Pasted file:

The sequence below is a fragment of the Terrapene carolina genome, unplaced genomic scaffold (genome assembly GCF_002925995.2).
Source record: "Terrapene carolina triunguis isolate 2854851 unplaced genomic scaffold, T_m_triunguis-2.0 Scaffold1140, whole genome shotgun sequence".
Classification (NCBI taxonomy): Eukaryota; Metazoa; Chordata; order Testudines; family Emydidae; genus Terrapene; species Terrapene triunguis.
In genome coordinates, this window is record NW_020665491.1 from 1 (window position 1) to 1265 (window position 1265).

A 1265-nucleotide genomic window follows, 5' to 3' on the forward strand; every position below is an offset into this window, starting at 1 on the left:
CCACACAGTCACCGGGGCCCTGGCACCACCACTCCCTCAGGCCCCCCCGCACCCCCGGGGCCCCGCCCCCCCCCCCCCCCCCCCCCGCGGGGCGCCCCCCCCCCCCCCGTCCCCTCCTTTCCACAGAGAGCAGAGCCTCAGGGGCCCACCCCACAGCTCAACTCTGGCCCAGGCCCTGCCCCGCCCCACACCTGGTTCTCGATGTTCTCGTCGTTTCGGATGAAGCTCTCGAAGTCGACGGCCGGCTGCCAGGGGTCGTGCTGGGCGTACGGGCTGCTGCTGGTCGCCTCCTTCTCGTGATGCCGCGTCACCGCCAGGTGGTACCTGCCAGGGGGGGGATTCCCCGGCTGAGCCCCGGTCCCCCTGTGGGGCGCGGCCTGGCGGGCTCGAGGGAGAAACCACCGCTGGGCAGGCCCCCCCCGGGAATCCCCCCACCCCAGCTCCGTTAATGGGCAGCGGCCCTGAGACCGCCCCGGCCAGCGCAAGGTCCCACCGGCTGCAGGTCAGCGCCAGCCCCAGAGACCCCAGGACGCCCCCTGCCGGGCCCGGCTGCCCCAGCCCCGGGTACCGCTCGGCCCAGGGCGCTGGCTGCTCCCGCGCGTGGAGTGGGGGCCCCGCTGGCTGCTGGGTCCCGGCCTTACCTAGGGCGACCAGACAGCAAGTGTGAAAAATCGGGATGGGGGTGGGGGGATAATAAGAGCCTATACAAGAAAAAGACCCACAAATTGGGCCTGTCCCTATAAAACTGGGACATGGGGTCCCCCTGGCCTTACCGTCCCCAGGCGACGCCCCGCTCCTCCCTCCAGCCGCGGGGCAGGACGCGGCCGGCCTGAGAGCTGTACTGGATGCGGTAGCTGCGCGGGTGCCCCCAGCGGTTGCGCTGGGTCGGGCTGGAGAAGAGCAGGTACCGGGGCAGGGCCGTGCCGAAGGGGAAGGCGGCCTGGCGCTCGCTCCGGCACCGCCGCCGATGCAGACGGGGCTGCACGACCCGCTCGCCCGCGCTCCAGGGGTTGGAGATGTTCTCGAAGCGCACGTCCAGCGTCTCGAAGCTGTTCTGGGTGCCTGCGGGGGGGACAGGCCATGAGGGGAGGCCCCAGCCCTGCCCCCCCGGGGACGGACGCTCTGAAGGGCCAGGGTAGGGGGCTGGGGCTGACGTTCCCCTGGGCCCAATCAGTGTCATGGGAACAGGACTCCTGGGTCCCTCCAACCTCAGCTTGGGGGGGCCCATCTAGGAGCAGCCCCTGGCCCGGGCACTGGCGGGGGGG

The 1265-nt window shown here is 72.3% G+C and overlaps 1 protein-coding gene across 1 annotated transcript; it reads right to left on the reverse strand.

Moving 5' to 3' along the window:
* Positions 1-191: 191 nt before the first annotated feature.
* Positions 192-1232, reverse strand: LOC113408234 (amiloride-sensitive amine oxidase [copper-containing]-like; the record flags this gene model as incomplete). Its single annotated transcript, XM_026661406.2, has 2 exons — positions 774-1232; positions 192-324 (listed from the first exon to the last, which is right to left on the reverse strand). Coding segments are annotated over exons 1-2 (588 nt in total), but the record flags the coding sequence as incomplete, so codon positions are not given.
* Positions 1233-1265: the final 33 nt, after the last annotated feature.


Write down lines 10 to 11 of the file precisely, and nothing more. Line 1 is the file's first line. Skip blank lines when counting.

* Positions 192-1232, reverse strand: LOC113408234 (amiloride-sensitive amine oxidase [copper-containing]-like; the record flags this gene model as incomplete). Its single annotated transcript, XM_026661406.2, has 2 exons — positions 774-1232; positions 192-324 (listed from the first exon to the last, which is right to left on the reverse strand). Coding segments are annotated over exons 1-2 (588 nt in total), but the record flags the coding sequence as incomplete, so codon positions are not given.
* Positions 1233-1265: the final 33 nt, after the last annotated feature.